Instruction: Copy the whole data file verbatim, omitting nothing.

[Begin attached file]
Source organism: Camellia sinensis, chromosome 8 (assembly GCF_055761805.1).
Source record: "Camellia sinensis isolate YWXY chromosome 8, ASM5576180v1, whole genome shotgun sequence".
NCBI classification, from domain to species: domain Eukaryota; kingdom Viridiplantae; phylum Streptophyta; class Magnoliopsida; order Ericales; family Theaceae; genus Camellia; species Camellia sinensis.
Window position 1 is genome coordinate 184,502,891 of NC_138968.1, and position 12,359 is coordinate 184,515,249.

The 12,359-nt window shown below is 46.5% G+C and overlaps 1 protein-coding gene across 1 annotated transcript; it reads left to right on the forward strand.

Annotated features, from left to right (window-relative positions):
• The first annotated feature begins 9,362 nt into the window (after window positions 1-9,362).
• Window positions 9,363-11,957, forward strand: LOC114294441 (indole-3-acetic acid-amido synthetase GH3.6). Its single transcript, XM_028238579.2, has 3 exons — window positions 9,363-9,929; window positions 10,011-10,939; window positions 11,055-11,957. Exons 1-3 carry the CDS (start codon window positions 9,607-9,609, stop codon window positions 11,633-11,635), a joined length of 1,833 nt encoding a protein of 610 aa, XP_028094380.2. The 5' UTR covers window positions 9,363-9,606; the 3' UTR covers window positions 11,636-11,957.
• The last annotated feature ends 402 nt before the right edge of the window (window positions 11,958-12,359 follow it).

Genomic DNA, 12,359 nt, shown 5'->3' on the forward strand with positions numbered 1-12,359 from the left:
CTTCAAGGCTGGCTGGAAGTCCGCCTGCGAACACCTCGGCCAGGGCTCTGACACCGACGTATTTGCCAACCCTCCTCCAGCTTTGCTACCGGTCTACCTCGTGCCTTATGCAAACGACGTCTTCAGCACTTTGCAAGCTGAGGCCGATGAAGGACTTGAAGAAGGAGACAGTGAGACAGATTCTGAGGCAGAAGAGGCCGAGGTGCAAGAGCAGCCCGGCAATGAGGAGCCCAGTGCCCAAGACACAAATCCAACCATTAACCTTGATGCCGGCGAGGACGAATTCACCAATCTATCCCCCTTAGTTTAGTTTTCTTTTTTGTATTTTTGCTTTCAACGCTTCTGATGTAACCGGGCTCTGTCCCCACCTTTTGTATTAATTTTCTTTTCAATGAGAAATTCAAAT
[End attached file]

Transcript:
Source organism: Camellia sinensis, chromosome 8 (assembly GCF_055761805.1).
Source record: "Camellia sinensis isolate YWXY chromosome 8, ASM5576180v1, whole genome shotgun sequence".
NCBI classification, from domain to species: domain Eukaryota; kingdom Viridiplantae; phylum Streptophyta; class Magnoliopsida; order Ericales; family Theaceae; genus Camellia; species Camellia sinensis.
Window position 1 is genome coordinate 184,502,891 of NC_138968.1, and position 12,359 is coordinate 184,515,249.

The 12,359-nt window shown below is 46.5% G+C and overlaps 1 protein-coding gene across 1 annotated transcript; it reads left to right on the forward strand.

Annotated features, from left to right (window-relative positions):
• The first annotated feature begins 9,362 nt into the window (after window positions 1-9,362).
• Window positions 9,363-11,957, forward strand: LOC114294441 (indole-3-acetic acid-amido synthetase GH3.6). Its single transcript, XM_028238579.2, has 3 exons — window positions 9,363-9,929; window positions 10,011-10,939; window positions 11,055-11,957. Exons 1-3 carry the CDS (start codon window positions 9,607-9,609, stop codon window positions 11,633-11,635), a joined length of 1,833 nt encoding a protein of 610 aa, XP_028094380.2. The 5' UTR covers window positions 9,363-9,606; the 3' UTR covers window positions 11,636-11,957.
• The last annotated feature ends 402 nt before the right edge of the window (window positions 11,958-12,359 follow it).

Genomic DNA, 12,359 nt, shown 5'->3' on the forward strand with positions numbered 1-12,359 from the left:
CTTCAAGGCTGGCTGGAAGTCCGCCTGCGAACACCTCGGCCAGGGCTCTGACACCGACGTATTTGCCAACCCTCCTCCAGCTTTGCTACCGGTCTACCTCGTGCCTTATGCAAACGACGTCTTCAGCACTTTGCAAGCTGAGGCCGATGAAGGACTTGAAGAAGGAGACAGTGAGACAGATTCTGAGGCAGAAGAGGCCGAGGTGCAAGAGCAGCCCGGCAATGAGGAGCCCAGTGCCCAAGACACAAATCCAACCATTAACCTTGATGCCGGCGAGGACGAATTCACCAATCTATCCCCCTTAGTTTAGTTTTCTTTTTTGTATTTTTGCTTTCAACGCTTCTGATGTAACCGGGCTCTGTCCCCACCTTTTGTATTAATTTTCTTTTCAATGAGAAATTCAAAT